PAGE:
Overshadowed by prominent structures like Qutab Minar and Humayun’s Tomb, there are many historical monuments in Delhi that have escaped the public eye
ASK ANYONE about Ugrasen ki Baoli in New Delhi and chances are your question will be met with a puzzled expression. That’s because not everyone is aware of the existence of this centuries-old step well, which is located on Hailey Road, hidden snugly behind the buzzing commotion and tall buildings of Connaught Place. The baoli, made with rubble and dressed (cut) stones, is said to have been built by Raja Ugrasen, the forefather of the Agrawal community in the 14th century.
Similarly, many people travelling on the Dilshad Garden-Rithala stretch of the Delhi Metro often catch glimpses of a tall red tower when they reach the Tis Hazari station, but not many know about it. The 33-metre-high structure is the Mutiny Memorial tower, which was erected in 1863 in memory of deceased soldiers of the Delhi Field Force during the Revolt of 1857. One of the oldest monuments in the capital, it is located on the northern ridge in the Civil Lines area of New Delhi.
These are just two of the many monuments in Delhi that have escaped the public eye and have been, literally, consigned to history. Sadly, they are also in dire need of restoration. There are also some that suffer because they are in the shadows of bigger, more prominent structures—the incomplete Alai Minar within the Qutab Complex is one such specimen. The unfinished minar was part of Sultan Alauddin Khilji’s plan to build a monument that would be taller and more spectacular than the Qutab Minar. Its construction started in 1311, but was abandoned when
Khilji died in 1316. Today, the 24-metre-high structure lies in ruins, just next to the majestic Qutab Minar.
In fact, many monuments, including the Dara Shikoh Library, Turkman Gate, Ghalib’s Haveli and the aforementioned Mutiny Memorial, only find space in the ‘lesser-known monuments’ category on the Delhi Tourism website. While negligence and vandalism remain the main points of concern for such architectural structures, climatic and maintenance issues also add to the dismal scenario.
Rana Safvi, historian and author of a recent book, Where Stones Speak: Historical Trails in Mehrauli, the First City of Delhi, says there are many monuments in Delhi that remain unsung. “The reason they are hidden from the public eye is because they are in very congested areas and not publicised enough,” says Safvi, whose book looks at the monuments in Mehrauli, the oldest of Delhi’s seven cities (the capital is said to have been the site for a total of seven different cities in the old days).
One such monument is the Firoz Shah Kotla fort, which is all that remains of the fifth city of Delhi, Firozabad—it was built by Sultan Firoz Shah Tughlaq in 1354. Though the high walls of the fort attract plenty of devotees every Thursday, when prayers and offerings are made to the djinns of the fort’s mosque, its popularity dims before the floodlights of the Feroz Shah Kotla cricket stadium, which lies adjacent to it.
Conservation and creating awareness are equally important, say experts. “Awareness can only come via active promotion on social and print media, and through books and programmes, which are interesting enough to make people want to go and see these monuments for themselves,” says Safvi.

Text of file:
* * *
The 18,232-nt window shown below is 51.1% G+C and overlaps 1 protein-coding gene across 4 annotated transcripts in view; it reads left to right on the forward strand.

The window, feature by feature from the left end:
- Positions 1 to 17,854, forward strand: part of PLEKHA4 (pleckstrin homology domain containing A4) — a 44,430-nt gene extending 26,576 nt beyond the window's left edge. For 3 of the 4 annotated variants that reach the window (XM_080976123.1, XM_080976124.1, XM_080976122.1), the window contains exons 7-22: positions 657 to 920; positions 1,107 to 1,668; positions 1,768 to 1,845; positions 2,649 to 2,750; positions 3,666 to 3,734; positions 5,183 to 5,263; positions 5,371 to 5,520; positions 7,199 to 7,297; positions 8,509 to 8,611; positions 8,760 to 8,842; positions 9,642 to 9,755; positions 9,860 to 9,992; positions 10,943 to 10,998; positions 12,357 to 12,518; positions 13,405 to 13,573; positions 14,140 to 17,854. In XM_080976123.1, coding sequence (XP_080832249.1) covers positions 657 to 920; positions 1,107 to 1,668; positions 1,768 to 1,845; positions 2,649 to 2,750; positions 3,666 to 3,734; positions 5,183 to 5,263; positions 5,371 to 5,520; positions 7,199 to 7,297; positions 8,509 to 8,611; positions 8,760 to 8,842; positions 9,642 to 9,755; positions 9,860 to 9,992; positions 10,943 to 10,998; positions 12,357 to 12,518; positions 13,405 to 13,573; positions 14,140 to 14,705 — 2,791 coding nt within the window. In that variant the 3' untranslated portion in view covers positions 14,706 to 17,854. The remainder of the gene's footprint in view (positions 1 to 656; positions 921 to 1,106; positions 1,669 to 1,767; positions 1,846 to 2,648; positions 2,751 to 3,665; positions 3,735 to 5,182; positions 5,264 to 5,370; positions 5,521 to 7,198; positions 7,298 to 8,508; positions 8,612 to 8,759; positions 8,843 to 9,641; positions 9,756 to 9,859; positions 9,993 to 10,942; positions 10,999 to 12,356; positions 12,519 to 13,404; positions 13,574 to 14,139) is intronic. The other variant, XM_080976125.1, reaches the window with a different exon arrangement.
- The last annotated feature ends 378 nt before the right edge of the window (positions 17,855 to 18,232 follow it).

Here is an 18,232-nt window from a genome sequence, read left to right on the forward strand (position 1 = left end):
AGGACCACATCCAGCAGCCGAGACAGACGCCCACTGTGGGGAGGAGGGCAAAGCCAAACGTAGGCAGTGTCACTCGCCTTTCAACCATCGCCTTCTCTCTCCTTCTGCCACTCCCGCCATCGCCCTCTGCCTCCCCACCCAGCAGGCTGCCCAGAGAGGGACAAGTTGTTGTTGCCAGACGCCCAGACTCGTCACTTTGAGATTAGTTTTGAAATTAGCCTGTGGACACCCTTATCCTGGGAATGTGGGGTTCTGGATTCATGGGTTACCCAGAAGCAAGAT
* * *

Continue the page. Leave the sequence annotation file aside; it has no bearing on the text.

One of the primary problems in conservation is the lack of sufficient resources, says AGK Menon, the convenor of the Delhi chapter of Indian National Trust for Art and Cultural Heritage (Intach), an NGO that regularly conducts heritage walks and talks in the city. “There is no money to develop the areas in and around such monuments. Therefore, a lot of heritage sites remain neglected. They are vandalised, encroached upon and eventually lost,” he says. The second and probably the biggest problem, Menon says, is to do with awareness. “There are 174 monuments protected by the Archaeological Survey of India (ASI) in Delhi. Qutab (Minar) and Humayun’s Tomb are, of course, known because they are prominent, but how many people know about the others?” says Menon, adding that Intach has undertaken conservation work on many monuments around the city, including the Mutiny Memorial tower.
While Menon believes the government, public and media each have an equally important role to play, Safvi thinks the best way to conserve monuments is by public participation. “Conservation is possible with the participation of the general public. Also, if corporate houses were to partner with the ASI and help it restore or fund conservation, we could see them in much better shape,” says Safvi, adding, “We need stricter laws for encroachment. The ASI is doing the best it can with the resources it has on hand, but the repairs needed in conservation efforts are very expensive—in some cases, the ASI has to match the original material used, which is very costly.”
Menon says undertaking conservation projects requires “various levels of action”, but it all comes down to inculcating a sense of pride in residents. “We have to value the fact that we are living near a historical monument. We need to have pride in our city. It is absurd when politicians say they will transform Delhi into Shanghai,” says Menon.
Safvi agrees, “We go for holidays to Europe and the far east and come back awestruck, but rarely notice the treasures in our own backyard. When you go abroad, the one thing that stands out is cleanliness. In India, we don’t think twice before littering or scraping our names on walls of historical monuments… We have to see these structures as part of our cultural and historical legacies, not just as bricks and stones from the past,” Safvi adds.